sycamoreSycamore Leaves

Wild West Yorkshire, Tuesday 26 October 2010

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LIKE THE MAPLE I was drawing yesterday, sycamore is an Acer. Its scientific name is Acer pseudoplatanus, which translates as the 'false sycamore maple' is a reference to the original 'sycamore', Ficus sycomorus, a species of fig native to Egypt and Syria.To add to the confusion, It's known as the plane tree in Scotland, although it isn't related to true plane trees.

Introduced to Britain, the sycamore was often planted as a shelter-belt so that when he imagined the perfect country home, Robert Louis Stevenson wrote:

A bin of wine, a spice of wit,
A house with lawns enclosing it,
A living river by the door,
A nightingale in the sycamore!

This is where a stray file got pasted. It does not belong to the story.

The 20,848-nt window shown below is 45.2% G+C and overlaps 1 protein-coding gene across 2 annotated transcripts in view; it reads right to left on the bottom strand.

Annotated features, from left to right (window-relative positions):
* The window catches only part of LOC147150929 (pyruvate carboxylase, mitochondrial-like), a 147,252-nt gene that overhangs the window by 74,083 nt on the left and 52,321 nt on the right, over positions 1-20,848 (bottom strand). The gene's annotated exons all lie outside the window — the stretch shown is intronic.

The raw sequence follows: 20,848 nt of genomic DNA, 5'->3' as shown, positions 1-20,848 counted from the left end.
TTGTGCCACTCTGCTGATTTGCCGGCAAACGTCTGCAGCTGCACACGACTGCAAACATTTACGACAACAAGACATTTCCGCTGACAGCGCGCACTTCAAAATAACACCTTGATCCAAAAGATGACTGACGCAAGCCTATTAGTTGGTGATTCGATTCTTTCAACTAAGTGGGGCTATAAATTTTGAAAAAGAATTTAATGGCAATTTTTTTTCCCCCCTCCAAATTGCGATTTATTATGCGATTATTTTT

Underwoods (1887)

sycamoreIt doesn't normally match the autumn colour of maples and the fallen leaves soon break down, prompting John Evelyn, author of Sylva, or a Discourse of Forest-trees (1664), to call for its removal from all gardens and avenues because the leaves 'which fall early, like those of the Ash, turn to mucilage and noxious insects, and putrefy with the first moisture of the season, so as they contaminate and marr our walks.'

SoxI picked up this leaf by the hospital car park as we arrived for evening visiting. Earlier I briefly sketched Sox the border collie in the bookshop. Sox, who is 14 years old, so that's 98 in dog years, had a little adventure at the seaside last week when she went sliding down the boulder clay banking towards the beach at Filey and, still attached to her lead, had to do a bit of border collie style abseiling to get back to the path.

Richard Bell, illustrator

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